the curriculum. Is the definition of mathematics as used in the PISA Assessment Framework applicable to the HarmoS Project? Helmut Linneweber-Lammerskitten (Switzerland), Beat Wälti (Switzerland) The project
known as the “Harmonisation of the Obligatory School”, or in its shortened form
as “HarmoS”, has a high priority for Switzerland’s educational policy in the
coming years. Its purpose is to determine levels of competency, valid throughout
Switzerland, for specific areas of study and including the subject of
mathematics. The general theoretical basis of the overall HarmoS Project is
constituted by the expertise written under the direction of Eckhard Klieme and
entitled “Zur Entwicklung nationaler Bildungsstandards” (Klieme
2003) [i.e. "On the
Development of National Education Standards"]. The proposal announcing the
HarmoS partial project devoted to Mathematics includes references to the results
and subsequent analysis of PISA 2003. It thus seems appropriate for us to begin
our work on HarmoS with a critical consideration of the definition of
mathematics and mathematical literacy as they are used in the PISA Study. In a
first part, we want to describe the core ideas of HarmoS. In a second part, we
will address the meaning of general educational goals for the development of
competency models and education standards to the extent that it is necessary to
properly locate our problem. In a third part we will analyse the concept of
mathematics which is at the basis of the PISA Study (OECD 2004) and more
precisely defined in the publication “Assessment Framework”.(OECD 2003) In the
fourth and last part, we will try to provide a differentiated answer to the
question posed in the title of this paper.
On the way to
open standards for education
The newest answer of German
education authorities to the problems of learning, the so called „Bildungsstandards“,
is far away from any suitability. The more than forty years old dream of R.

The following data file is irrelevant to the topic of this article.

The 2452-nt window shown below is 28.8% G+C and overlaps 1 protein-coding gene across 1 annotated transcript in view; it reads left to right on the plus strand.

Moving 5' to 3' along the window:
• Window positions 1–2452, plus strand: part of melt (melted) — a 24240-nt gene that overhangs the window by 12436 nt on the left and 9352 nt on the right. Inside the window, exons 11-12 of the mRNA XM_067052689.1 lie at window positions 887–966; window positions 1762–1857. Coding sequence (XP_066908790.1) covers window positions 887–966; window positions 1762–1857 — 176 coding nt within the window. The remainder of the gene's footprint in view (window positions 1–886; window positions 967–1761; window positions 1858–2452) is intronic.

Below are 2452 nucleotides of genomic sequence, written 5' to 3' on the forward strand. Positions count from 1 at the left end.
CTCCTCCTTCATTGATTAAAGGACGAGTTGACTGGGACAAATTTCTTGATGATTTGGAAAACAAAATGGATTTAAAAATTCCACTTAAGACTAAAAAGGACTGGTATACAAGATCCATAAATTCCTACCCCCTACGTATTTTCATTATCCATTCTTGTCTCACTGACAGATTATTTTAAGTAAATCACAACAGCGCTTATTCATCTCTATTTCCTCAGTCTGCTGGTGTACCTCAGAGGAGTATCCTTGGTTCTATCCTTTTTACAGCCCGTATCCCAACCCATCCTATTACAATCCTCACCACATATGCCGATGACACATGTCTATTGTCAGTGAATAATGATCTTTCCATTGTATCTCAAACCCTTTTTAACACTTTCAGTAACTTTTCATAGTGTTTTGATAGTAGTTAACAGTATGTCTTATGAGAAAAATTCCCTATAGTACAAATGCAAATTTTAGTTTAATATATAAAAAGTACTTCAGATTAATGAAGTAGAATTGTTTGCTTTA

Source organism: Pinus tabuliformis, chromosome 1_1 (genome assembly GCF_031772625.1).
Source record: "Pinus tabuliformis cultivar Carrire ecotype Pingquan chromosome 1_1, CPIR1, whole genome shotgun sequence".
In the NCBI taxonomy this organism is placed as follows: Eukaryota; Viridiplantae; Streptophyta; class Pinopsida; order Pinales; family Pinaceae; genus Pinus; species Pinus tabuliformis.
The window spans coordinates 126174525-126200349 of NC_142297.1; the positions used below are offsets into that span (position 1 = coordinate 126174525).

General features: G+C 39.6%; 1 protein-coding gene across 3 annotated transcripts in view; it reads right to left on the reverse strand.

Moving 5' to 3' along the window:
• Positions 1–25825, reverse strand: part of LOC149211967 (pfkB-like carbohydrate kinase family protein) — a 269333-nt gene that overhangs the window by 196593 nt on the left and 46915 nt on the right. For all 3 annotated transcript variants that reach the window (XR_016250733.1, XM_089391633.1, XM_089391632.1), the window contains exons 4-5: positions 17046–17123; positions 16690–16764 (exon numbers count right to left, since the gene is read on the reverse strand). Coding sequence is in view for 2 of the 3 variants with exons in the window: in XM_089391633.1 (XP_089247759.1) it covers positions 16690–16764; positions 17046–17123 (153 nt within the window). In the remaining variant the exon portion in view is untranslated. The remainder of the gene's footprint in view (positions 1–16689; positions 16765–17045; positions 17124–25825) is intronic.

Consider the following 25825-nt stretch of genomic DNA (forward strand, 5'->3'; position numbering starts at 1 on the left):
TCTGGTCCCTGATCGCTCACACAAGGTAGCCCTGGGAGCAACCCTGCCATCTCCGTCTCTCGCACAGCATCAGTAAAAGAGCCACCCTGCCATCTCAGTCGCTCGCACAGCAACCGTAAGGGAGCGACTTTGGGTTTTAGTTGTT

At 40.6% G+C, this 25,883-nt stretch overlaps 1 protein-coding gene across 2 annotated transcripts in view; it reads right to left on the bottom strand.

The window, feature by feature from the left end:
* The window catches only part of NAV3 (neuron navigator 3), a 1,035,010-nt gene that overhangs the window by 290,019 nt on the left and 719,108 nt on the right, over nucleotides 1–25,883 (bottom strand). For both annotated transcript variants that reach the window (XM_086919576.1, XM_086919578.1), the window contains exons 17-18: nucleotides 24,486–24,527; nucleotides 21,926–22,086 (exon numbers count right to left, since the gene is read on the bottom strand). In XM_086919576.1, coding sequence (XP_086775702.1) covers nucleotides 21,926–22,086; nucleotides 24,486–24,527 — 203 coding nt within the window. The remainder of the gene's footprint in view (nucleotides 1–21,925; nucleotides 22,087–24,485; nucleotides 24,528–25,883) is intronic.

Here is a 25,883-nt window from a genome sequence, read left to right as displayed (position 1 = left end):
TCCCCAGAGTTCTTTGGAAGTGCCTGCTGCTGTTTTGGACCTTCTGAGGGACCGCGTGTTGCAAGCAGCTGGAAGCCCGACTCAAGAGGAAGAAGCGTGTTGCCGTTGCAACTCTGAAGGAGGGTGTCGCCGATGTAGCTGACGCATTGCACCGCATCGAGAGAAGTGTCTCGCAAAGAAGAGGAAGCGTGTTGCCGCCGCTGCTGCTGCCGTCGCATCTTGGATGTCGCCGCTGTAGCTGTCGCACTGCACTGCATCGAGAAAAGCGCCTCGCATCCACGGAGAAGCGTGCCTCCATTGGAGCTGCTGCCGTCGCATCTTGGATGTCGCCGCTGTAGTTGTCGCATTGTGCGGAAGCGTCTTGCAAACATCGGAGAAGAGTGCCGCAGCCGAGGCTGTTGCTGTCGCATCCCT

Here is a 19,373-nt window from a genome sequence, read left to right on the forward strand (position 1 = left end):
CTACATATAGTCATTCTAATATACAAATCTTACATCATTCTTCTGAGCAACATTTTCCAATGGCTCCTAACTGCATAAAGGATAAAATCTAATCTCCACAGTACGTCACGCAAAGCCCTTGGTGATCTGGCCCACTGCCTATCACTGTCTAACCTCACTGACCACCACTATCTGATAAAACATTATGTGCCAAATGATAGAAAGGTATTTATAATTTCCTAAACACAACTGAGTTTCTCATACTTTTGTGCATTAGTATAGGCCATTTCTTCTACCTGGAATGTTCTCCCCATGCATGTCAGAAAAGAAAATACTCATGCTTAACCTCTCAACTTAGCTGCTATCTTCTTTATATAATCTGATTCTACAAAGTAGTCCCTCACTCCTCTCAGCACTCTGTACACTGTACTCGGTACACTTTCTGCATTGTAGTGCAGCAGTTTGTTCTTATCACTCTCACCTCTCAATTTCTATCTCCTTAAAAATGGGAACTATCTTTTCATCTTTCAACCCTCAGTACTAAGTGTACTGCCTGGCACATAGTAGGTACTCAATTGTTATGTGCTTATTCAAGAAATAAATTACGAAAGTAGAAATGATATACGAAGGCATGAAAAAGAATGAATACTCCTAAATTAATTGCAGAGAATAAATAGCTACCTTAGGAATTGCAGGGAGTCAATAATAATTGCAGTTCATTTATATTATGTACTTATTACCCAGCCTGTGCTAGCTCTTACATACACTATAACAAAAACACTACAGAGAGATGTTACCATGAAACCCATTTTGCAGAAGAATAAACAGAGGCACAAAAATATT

Mager in „Preparing Objectives for Programmed Instruction“ has got a great
resonance in Germany too in that time. It was to early. Today we can realize
this dream of modern learning environments in the world wide web: E-Testing as
the base of successful E-Learning. The „Dortmunder Manifest“ presents the
requirements. An adaptive basic program system in HTML/PHP with the respective
properties to offer such checks will be given. A new form of evaluation is
suggested.
Picturing
Student Beliefs in Statistics
Statistical skills and statistical literacy have emerged as important areas in
education. While it has a rich mathematical basis, successful understanding and
application of statistics incorporates other types of knowledge. In a similar
way, beliefs about statistics can be described using the same framework as
beliefs about mathematics, but statistical beliefs bring other aspects as well.
This article describes a project for investigating student beliefs in statistics
through the creation of pictures of understanding. It presents a classification
of statistical concepts and attitudes which are motivated by research in
statistical literacy and then shows how these can be refined to be more reliably
applied in practice.
CAS
integration into learning environment
In order to successfully integrate
computers into education, it is necessary to organize effectively the
prerequisites of human-machine interaction. In the organization of
competence-centred education computers could provide valuable assistance for
both personal- and group- learning activities. In this paper, we will examine
various applications of Computer Algebra Systems (CAS) in classroom settings.
The elements of the learning environments are CAS, E-Learning-portal, and Tight
VNC remote control system. CAS assisted teaching can become genuinely effective